Newsletters from Manhattan — Juneteenth

On June nineteenth I walked up to Central Park. I was hanging a pair of bronzed childrens shoes I had made from a light pole near the bathrooms. They were part of a project I started in the summer of 2018 in response to kids being separated from their parents at the border.

Suddenly a broom out of nowhere struck at them angrily and they pitched in a wide circle. I turned to see a black youth maybe 13 or 14. He said something I didn’t really hear. A second later I watched him swat an elder asian lady with the same broom in the shoulder as she passed by. She turned and glared at him. I was glaring at him too. He was with three other young kids, two girls and a boy all about the same age. He glared back and lunged with his broom.

“Do you want to fight an adult?” I asked. My blood was boiling and strangely in that moment I scanned my body to feel out my strength while at the same time imaging my body parts, my limbs beating the crap out of the kid. Right then I knew that I wouldn’t. He was a kid. But it didn’t register for some reason. I had always beat up my cousins when we were growing up. I was the oldest and we wrestled and I won every time. We never really hurt each other though. I didn’t even think it was weird that I would have wrestled this kid until I was retelling the story and my friend said

“But he was just a kid.”

In that moment he wasn’t a kid to me, or maybe I am still that kid.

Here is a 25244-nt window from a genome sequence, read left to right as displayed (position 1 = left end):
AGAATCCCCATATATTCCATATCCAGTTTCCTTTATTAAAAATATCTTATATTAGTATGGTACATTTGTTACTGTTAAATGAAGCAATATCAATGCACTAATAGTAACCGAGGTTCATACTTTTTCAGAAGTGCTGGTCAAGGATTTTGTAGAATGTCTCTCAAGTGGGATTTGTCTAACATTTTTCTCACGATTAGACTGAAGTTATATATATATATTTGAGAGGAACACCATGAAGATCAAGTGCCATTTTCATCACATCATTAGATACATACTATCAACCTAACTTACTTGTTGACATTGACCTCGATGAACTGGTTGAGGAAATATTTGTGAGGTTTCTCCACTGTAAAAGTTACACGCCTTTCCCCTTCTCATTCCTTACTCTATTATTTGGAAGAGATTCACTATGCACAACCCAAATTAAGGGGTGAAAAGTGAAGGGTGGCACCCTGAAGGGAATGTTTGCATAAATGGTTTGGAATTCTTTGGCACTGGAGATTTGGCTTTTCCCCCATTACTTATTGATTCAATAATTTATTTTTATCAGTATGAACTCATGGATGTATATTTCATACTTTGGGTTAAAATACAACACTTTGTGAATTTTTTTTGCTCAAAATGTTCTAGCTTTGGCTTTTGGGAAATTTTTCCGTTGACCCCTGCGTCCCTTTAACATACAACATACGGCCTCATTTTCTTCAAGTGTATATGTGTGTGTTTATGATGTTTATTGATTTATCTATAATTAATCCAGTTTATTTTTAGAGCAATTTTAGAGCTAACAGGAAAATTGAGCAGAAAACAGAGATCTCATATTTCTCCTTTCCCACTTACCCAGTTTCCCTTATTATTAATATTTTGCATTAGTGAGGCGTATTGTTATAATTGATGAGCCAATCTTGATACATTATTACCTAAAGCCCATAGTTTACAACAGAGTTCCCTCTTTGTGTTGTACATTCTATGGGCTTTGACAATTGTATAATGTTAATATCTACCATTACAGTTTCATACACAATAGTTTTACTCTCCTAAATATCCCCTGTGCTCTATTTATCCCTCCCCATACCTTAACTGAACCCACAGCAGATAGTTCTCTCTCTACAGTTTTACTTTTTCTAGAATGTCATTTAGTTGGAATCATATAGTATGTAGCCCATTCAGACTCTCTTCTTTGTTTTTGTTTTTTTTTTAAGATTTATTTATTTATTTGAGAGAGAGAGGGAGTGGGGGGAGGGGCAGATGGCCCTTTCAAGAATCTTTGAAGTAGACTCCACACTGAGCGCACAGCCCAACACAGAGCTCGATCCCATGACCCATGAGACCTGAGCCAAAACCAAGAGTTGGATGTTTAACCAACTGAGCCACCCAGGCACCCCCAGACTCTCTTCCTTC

He said yes and lunged forward with the broom stabbing at me then half threw half dropped it and ran back to his gang. They jeered at me “Pussy!” And he joined in “Yeah Pussy!”

“You’re the one that dropped your broom and ran away.” I said. I picked it up and began walking down the path looking for a different spot to hang the shoes. I heard him yell behind me, “SHE’S RACIST SHE’S RACIST!” I turned around and saw him smirk at me as his accusation rang through the park. I was (shocked?) I don’t know what I was. But I realized I was the only white person in a park full of people who had been oppressed for generations and generations by whiteness. It was scary and he kept yelling louder, smiling and looking around for an audience. I turned walking quicker, dragging the broom with me. Next I heard, “She called me a nigger, she called me a nigger!” I spun around and said, “I did not you fucking punk ass kid!”

A group of older girls, maybe later teens, maybe older I couldn’t tell, stood up from their blanket in the grass and one of them sneered in a loud voice “Well she didn’t say she didn’t, she never said she didn’t!” She hadn’t heard me, or maybe she had. This was insane. It was scary but no one else around seemed to notice or care. The bolder of the girls with the younger group came up a short ways behind me and said in a sweet voice, “Can we at least have our broom back Miss?” I looked back to see her standing ever so politely with her hands folded in front of her. Then she quickly turned around loudly whispering, “Here!” She shoved her phone at the bully boy telling him to record and then turned back smiling waiting for my reaction.

I decided to just throw the broom at them and walk away.

It was Junteenth and they didn’t have any other white people to yell at.





My library is an archive of longings. ~ Susan Sontag

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Aimee Sitarz

Aimee Sitarz

My library is an archive of longings. ~ Susan Sontag

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